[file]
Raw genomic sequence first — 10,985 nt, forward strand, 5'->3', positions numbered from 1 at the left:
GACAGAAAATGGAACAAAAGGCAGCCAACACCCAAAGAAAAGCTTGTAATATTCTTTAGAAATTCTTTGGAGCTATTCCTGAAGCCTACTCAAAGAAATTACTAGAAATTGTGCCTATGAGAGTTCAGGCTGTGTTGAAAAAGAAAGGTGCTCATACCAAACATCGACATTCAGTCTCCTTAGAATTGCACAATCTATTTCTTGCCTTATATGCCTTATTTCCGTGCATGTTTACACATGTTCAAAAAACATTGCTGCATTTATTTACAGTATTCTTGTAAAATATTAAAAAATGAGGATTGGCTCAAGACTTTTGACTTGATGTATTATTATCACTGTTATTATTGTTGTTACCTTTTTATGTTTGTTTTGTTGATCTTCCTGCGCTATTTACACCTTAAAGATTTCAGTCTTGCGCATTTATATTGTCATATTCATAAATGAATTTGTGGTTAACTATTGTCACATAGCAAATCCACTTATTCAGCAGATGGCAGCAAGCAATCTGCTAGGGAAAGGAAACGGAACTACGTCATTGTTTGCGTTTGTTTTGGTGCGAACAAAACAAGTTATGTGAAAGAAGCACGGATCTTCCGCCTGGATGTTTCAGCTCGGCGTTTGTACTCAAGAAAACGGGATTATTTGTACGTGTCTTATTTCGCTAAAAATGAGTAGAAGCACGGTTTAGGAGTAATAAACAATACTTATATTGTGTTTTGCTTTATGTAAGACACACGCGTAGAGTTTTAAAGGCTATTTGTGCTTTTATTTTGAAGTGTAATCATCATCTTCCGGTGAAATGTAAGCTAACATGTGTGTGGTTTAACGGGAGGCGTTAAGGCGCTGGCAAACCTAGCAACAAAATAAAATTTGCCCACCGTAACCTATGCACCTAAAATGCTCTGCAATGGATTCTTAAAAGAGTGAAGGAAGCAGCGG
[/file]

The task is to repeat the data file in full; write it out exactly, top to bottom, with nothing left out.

Raw genomic sequence first — 10,985 nt, forward strand, 5'->3', positions numbered from 1 at the left:
GACAGAAAATGGAACAAAAGGCAGCCAACACCCAAAGAAAAGCTTGTAATATTCTTTAGAAATTCTTTGGAGCTATTCCTGAAGCCTACTCAAAGAAATTACTAGAAATTGTGCCTATGAGAGTTCAGGCTGTGTTGAAAAAGAAAGGTGCTCATACCAAACATCGACATTCAGTCTCCTTAGAATTGCACAATCTATTTCTTGCCTTATATGCCTTATTTCCGTGCATGTTTACACATGTTCAAAAAACATTGCTGCATTTATTTACAGTATTCTTGTAAAATATTAAAAAATGAGGATTGGCTCAAGACTTTTGACTTGATGTATTATTATCACTGTTATTATTGTTGTTACCTTTTTATGTTTGTTTTGTTGATCTTCCTGCGCTATTTACACCTTAAAGATTTCAGTCTTGCGCATTTATATTGTCATATTCATAAATGAATTTGTGGTTAACTATTGTCACATAGCAAATCCACTTATTCAGCAGATGGCAGCAAGCAATCTGCTAGGGAAAGGAAACGGAACTACGTCATTGTTTGCGTTTGTTTTGGTGCGAACAAAACAAGTTATGTGAAAGAAGCACGGATCTTCCGCCTGGATGTTTCAGCTCGGCGTTTGTACTCAAGAAAACGGGATTATTTGTACGTGTCTTATTTCGCTAAAAATGAGTAGAAGCACGGTTTAGGAGTAATAAACAATACTTATATTGTGTTTTGCTTTATGTAAGACACACGCGTAGAGTTTTAAAGGCTATTTGTGCTTTTATTTTGAAGTGTAATCATCATCTTCCGGTGAAATGTAAGCTAACATGTGTGTGGTTTAACGGGAGGCGTTAAGGCGCTGGCAAACCTAGCAACAAAATAAAATTTGCCCACCGTAACCTATGCACCTAAAATGCTCTGCAATGGATTCTTAAAAGAGTGAAGGAAGCAGCGG